Laws which limit rent increases are common in Canada and Europe. However, only 5 U.S. states have any sort of rent control law at either the state or local level. And only one state, California, has both.
In 1995, worried about overreaching local rental control laws, state legislators passed the Costa Hawkins Act, a compromise which, while it allowed local rent controls to stand, prohibited them from applying these laws to any housing constructed after 1995, on the theory that this would incentivize building new housing. Unfortunately, 25 years later, the housing shortage has only become more dire, and localities that wish to keep residents housed are still limited to regulating a dwindling “rent controlled housing stock” of older buildings.
The main thing Prop 21 does is replace the 1995 cut-off date with a rolling window; rather than limiting local rent control to units built sometime in the distant past, Prop 21 says that local rent control ordinances can only apply to buildings at least 15 years old. That is, if Prop 21 passes, and a city passes the strongest rent ordinance it can, anyone who builds new housing will still have 15 years to profit from market-rate rents before local rent control laws apply.
Part of what bothers us so much about the No on 15 campaign is that despite the very clear way Prop 21 maintains a strong market incentive for building new housing and relatively weak appetite for new local rent control laws in most parts of California, opponents still claim that passing Prop 21 will limit housing production in California by interfering with the free market. While it’s possible to get away with these kinds of zombie economic arguments in American politics, we hope Californians will apply common sense here.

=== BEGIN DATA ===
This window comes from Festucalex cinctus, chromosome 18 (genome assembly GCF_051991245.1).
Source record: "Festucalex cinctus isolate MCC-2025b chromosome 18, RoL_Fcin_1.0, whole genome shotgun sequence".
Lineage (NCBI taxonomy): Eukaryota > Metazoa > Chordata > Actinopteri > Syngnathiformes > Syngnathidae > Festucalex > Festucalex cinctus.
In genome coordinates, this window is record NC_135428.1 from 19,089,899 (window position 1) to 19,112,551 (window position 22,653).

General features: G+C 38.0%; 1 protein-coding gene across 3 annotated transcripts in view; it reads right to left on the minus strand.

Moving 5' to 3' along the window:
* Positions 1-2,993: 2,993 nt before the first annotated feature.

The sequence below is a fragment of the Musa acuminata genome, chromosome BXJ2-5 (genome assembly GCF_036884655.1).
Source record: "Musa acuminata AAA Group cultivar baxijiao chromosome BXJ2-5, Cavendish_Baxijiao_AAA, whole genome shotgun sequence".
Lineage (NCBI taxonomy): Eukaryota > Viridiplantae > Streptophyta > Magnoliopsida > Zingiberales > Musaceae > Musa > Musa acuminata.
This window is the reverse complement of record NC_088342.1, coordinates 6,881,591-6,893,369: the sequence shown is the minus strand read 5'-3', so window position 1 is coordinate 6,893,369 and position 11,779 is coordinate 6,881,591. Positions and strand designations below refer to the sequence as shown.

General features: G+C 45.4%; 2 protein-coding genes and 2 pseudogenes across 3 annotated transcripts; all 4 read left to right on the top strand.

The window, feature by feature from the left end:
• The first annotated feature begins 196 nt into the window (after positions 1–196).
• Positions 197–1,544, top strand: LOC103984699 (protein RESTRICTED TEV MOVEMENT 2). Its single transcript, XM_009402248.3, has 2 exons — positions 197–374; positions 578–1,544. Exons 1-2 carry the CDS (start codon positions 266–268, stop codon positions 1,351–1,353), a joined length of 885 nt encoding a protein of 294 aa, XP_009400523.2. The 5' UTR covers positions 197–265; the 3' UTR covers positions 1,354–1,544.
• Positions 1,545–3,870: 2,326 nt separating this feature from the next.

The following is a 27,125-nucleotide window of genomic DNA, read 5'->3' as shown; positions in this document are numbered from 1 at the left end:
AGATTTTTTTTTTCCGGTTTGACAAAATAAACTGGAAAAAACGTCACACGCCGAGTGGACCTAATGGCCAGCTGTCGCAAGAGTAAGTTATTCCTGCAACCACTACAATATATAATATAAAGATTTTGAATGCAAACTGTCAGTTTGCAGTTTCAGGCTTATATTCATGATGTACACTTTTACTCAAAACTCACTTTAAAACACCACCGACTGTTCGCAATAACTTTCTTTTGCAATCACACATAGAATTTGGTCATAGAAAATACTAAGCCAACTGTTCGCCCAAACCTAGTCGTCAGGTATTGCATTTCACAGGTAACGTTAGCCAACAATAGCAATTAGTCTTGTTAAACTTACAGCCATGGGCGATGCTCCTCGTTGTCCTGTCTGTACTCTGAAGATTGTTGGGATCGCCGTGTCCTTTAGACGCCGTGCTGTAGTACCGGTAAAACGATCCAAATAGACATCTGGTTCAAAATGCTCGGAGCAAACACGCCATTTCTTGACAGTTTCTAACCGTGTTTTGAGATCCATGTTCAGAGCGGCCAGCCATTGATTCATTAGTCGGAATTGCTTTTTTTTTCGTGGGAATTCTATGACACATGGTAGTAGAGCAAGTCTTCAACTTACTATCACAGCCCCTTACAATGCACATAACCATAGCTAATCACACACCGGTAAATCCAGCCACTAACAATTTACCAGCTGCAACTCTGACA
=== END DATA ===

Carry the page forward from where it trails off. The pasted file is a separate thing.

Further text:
Ironically, Californians’ housing woes can be largely traced to two distinctly American myths about housing. First, that there is something virtuous about zoning large swaths of land for nothing but single-family homes. And second, that there is always more land to build on (yes, but in California, that land catches on fire).
Californians can have nice things: stable rents and abundant housing both. But we should stop pretending that we can somehow fix the housing crisis by restricting rent control. Instead, we need to take a hard look at our own zoning laws, and make it much, much easier to build housing closer to where Californians live. We recommend a yes vote on Prop 21.